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How to Respond to the Catholic Sexual Abuse Scandal

“Sometimes all you can do is to put your mouth to the dust and wait.”

That’s a counsel from the Book of Lamentations and, while perhaps not the best response to the recent revelations of clerical sexual abuse and cover-up in the Roman Catholic Church, it seems the only helpful response available to me as a Roman Catholic priest today.

Beyond prayer, I’ve been hesitant to respond otherwise to this current situation for three reasons.

My first hesitation has to do with the seeming futility of yet another apology and breast-beating.

Since the report on sexual abuse and clerical cover-up was released in Pennsylvania a few weeks back, there have been apologies issued by virtually every diocese, every parish and every priest in America, including one from the pope himself.

While these apologies have been almost universally sincere, non-defensive and rightly focused on the victims, they also for the most part have not been well received.

More generally, the response has been “What good does that do now! Where were you when this was all happening?”

The apologies have been generally met with more cynicism and anger than acceptance.

And yet it’s important that they be made, though I’m not sure my adding another one will be helpful.

My second hesitancy stems from the fact that there’s so much anger and grief around this issue right now that words, even the right ones, generally don’t hit their mark, akin to telling someone freshly grieving the death of loved one that “she’s in a better place.”

The words are true, but the moment’s too raw for the words to be heard. They only become effective later. And that’s the situation now; we’re in a time of raw anger and dark grief.

These are, in fact, the same emotion (just that one’s hard and the other soft), and so for many people dealing with the revelations of clerical sexual abuse and cover-up right now, apologies, while necessary, are not being heard. The moment is too raw.

And, one last hesitation: As a priest with a vow of celibacy, I’m painfully aware that right now I’m at an understandable disadvantage to speak out on this.

Victims speak from a position of moral privilege, and rightly so; their voices carry extra authority.

However, those who stand symbolically connected to the perpetrators, and that’s me, are understandably heard with suspicion. I accept that. How could it be otherwise?

At this particularly charged moment, what moral authority can my voice carry on this issue? What does my apology add?

But, for what it’s worth, even given those caveats, I do offer an apology: As a Roman Catholic priest, I want to publicly say that what’s happened in the church in terms of sexual abuse by the clergy and cover-up by the hierarchy is inexcusable, deeply sinful, has harmed thousands of lives irrevocably and needs radical redress in terms of reaching out to the victims and of prompting structural change in the church to ensure this will never happen again.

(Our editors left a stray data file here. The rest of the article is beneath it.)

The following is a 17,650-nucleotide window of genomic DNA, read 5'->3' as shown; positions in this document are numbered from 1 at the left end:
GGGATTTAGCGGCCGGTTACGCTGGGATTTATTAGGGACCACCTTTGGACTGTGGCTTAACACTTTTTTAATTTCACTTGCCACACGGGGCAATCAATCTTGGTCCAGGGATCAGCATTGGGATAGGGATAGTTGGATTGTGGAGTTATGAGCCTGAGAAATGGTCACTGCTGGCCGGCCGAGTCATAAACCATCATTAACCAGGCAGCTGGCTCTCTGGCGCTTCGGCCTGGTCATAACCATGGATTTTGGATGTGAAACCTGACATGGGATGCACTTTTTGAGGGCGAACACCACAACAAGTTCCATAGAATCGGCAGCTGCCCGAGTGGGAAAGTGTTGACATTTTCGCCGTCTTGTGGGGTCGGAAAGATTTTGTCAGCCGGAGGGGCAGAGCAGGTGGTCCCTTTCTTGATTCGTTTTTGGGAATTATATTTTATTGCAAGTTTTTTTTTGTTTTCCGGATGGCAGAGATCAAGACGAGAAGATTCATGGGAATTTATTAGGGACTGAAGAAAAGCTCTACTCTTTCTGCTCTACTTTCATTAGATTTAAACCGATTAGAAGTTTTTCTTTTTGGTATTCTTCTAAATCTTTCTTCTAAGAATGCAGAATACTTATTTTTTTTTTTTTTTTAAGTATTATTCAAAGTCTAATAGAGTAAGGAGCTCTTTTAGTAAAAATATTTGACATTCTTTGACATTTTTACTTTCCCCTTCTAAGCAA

Let me add something else: First, as a Roman Catholic priest, I do not distance myself from this by morally separating myself from those who have done wrong by declaring: “They’re guilty and I’m not!”

The cross of Jesus doesn’t allow such an escape. Jesus was crucified between two thieves. He was innocent; they weren’t.

However, he didn’t protest his innocence, and those looking at three crosses that day didn’t distinguish between who was innocent and who was guilty. The crosses were all painted with the same brush.

There are times when one does not protest one’s innocence. Part of Jesus’ mission, as our liturgy puts it, was “to become sin for us,” to risk having his innocence mixed in with guilt and be perceived as sin so as to help carry darkness and sin for others.

Beyond our apologies, all of us, clergy and laity alike, are invited to do something for the church right now, namely, help carry this scandal as Jesus did.

Indignantly separating ourselves morally from this sin is not the way of Jesus and the cross.

Like Mary standing under the cross, we must not replicate the anger and darkness of the moment so as to give it back in kind.

Instead, like her, we must do the only thing possible sometimes when standing beneath the consequence of sin, that is, let our posture, like Mary’s, speak deeply through a voice that, unlike bitterness or collapse, says, “Today, I can’t stop this darkness; nobody can. Sometimes darkness just has its hour. But I can stop some of the sin and bitterness that’s in the moment by absorbing it, not distancing myself from it and not giving it back in kind.”

Sometimes, darkness has its moment and we, followers of Jesus, may not self-servingly distance ourselves from the sin but need to help absorb it.

Sometimes all we can do is put our mouths to the dust … and pray … and wait. Knowing that, at some future time, the stone will again roll away from the tomb.

Editor’s note: A version of this article first appeared on Rolheiser’s website. It is used with permission.

Ron Rolheiser

Ron Rolheiser is a Missionary Oblate priest who serves as president of the Oblate School of Theology in San Antonio.